Getting up to speed on Canadian science policy & politics

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Karine Morin and Pascal Lapointe, Science Policy co-editors

Across the country, Québec has had the biggest science policy news of the last three months: its new science research policy, which has generated support from all sides (a rare feat indeed).

Ce n’était pourtant pas gagné d’avance, comme l’écrivait sur son blogue en 2012, Florence Piron, de l’Université Laval, elle qui en appelait à la “vigilance face aux conséquences du modèle de l’économie du savoir privilégié actuellement par les politiques publiques.” La chercheure avait lancé une démarche parallèle de consultation en vue de cette future politique scientifique, qu’elle craignait de voir trop orientée “entreprise”.

Étonnamment, après sa parution à la mi-octobre, très peu de blogueurs ont parlé de celle qu’il faut désormais appeler la Politique nationale de la recherche et de l’innovation (PNRI).

Among the exceptions: Eric Duchemin, who sees it as good news for the environment, and journalists Valérie Borde and Jean-François Cliche.

Given the success of Quebec’s 2014-2019 PNRI, anticipation is building at the federal level for an update to the 2007 Science, Technology and Innovation Strategy. The Canadian government formally announced this update in the Speech from the Throne, also delivered in October (see Stephanne Taylor’s post on this).

A comparison of science policy at these two levels of government approaches yields some interesting observations.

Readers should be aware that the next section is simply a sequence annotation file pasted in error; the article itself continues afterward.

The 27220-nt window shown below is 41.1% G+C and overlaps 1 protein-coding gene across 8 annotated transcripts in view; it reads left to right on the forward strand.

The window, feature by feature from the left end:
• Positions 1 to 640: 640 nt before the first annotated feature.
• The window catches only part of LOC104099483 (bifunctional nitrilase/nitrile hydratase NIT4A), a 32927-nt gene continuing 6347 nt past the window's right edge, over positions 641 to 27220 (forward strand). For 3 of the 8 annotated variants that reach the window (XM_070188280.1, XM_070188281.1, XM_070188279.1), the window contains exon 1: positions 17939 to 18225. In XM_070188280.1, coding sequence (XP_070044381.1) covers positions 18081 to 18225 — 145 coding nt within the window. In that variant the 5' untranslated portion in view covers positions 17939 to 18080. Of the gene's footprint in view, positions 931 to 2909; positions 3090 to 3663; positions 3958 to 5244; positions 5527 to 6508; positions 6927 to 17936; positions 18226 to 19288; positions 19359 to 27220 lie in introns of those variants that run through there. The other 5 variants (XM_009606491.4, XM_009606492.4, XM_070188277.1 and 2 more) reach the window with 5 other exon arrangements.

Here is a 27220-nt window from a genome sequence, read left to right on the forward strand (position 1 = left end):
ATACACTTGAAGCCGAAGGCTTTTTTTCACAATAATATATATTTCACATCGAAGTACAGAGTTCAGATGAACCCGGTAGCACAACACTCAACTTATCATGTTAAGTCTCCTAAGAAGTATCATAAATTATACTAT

First, in the face of continued economic uncertainty, both federal and provincial governments are focused on keeping Canadians employed. The PNRI announcement refers to “Putting Jobs First”; similarly, federal accomplishments related to science, technology and innovation (STI) are under the heading “Create Jobs and Opportunities for Canadians” in this year-end list (even if at first glance the initiatives aren’t directly related to employment).

Secondly, broad support for Quebec’s PNRI resulted from extensive consultation. While the federal government has stated that it, too, intends to seek the input of stakeholders, the Minister of State for Science and Technology, Greg Rickford, has mentioned these consultations in only two news stories (here and here), which otherwise focus on the NDP proposal for a Parliamentary Science Officer. Past and current federal consultations related to science and technology can be found on the government’s Consulting with Canadians’ portal.

Once both the federal and Quebec documents can be compared, it will be interesting to assess whether these two efforts illustrate, at least partly, a claim made by the authors of Governance and Public Policy in Canada, that “provinces have become the most crucial generators of public policy in Canada” (p. 1).

Hopefully, this is a future task that our Policy and Politics bloggers will be willing to undertake!


A well-known piece of Canadian science advocacy – and critique of science policy: Chris Turner’s The War on Science.

Hors des parlements

Outre cela, l’autre rendez-vous “science et politique” important des derniers mois, c’était le 5e Congrès sur les politiques scientifiques canadiennes (Canadian Science Policy Conference), tenu en novembre à Toronto. Là non plus, pas beaucoup d’activités chez les blogueurs: Jennifer Provencher qui participait à une table ronde sur l’Arctique, et David Kent sur ce qu’il conviendrait de faire avec tous ces brillants post-docs qui auront du mal à se trouver un emploi s’ils suivent la voie classique du PhD.

Mais ce congrès, c’était aussi le lieu du lancement officiel de Science Borealis. Theresa Liao a fait un Storify à ce sujet.

Et plus largement…

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